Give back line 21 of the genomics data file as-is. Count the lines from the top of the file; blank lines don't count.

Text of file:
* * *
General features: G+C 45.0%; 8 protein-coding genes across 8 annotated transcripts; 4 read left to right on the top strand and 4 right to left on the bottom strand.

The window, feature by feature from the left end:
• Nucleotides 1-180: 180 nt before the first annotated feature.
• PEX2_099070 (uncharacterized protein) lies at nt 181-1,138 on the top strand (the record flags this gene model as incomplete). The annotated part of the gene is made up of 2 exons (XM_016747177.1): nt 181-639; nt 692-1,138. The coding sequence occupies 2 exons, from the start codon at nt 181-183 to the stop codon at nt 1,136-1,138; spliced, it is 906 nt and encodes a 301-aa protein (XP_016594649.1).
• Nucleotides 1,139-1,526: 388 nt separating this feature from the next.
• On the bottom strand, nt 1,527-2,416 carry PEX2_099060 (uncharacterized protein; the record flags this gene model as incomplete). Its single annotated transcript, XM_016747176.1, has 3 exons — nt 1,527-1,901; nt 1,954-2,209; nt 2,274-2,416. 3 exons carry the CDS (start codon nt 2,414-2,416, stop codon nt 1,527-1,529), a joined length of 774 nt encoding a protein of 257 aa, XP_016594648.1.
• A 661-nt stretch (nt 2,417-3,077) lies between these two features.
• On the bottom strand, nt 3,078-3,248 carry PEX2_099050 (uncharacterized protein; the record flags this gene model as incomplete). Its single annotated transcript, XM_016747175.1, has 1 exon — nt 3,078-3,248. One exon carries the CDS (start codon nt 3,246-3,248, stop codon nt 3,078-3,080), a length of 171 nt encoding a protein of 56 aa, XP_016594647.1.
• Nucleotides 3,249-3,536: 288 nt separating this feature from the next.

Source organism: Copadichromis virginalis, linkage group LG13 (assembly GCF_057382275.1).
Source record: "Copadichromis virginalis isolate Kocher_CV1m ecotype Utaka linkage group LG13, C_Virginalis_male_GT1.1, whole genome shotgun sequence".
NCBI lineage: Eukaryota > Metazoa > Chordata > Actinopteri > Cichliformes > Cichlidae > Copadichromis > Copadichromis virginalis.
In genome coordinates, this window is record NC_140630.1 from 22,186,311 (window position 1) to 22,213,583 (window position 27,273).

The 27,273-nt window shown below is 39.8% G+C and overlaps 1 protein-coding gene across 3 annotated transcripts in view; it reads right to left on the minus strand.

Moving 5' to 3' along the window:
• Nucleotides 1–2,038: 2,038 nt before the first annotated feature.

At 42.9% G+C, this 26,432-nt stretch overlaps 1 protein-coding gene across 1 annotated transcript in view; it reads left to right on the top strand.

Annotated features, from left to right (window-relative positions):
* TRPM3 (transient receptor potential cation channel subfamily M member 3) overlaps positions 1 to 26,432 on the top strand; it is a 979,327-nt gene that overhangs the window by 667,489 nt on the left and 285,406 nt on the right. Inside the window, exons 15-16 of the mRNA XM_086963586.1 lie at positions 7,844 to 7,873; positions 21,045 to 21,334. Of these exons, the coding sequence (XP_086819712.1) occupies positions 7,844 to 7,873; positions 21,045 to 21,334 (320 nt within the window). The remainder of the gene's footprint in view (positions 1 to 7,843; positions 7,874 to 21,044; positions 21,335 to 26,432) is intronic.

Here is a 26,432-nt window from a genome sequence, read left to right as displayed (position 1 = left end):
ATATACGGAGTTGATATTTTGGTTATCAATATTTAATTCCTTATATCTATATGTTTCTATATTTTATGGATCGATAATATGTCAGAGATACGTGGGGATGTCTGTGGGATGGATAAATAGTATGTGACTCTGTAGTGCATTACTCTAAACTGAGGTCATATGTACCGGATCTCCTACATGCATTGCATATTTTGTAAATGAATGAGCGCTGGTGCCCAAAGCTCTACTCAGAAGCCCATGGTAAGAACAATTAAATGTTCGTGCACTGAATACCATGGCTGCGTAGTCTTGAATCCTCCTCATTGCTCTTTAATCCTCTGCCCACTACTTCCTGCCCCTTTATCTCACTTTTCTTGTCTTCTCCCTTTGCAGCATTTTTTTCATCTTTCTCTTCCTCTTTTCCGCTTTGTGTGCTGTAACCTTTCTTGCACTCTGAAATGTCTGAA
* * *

ATATACGGAGTTGATATTTTGGTTATCAATATTTAATTCCTTATATCTATATGTTTCTATATTTTATGGATCGATAATATGTCAGAGATACGTGGGGATGTCTGTGGGATGGATAAATAGTATGTGACTCTGTAGTGCATTACTCTAAACTGAGGTCATATGTACCGGATCTCCTACATGCATTGCATATTTTGTAAATGAATGAGCGCTGGTGCCCAAAGCTCTACTCAGAAGCCCATGGTAAGAACAATTAAATGTTCGTGCACTGAATACCATGGCTGCGTAGTCTTGAATCCTCCTCATTGCTCTTTAATCCTCTGCCCACTACTTCCTGCCCCTTTATCTCACTTTTCTTGTCTTCTCCCTTTGCAGCATTTTTTTCATCTTTCTCTTCCTCTTTTCCGCTTTGTGTGCTGTAACCTTTCTTGCACTCTGAAATGTCTGAA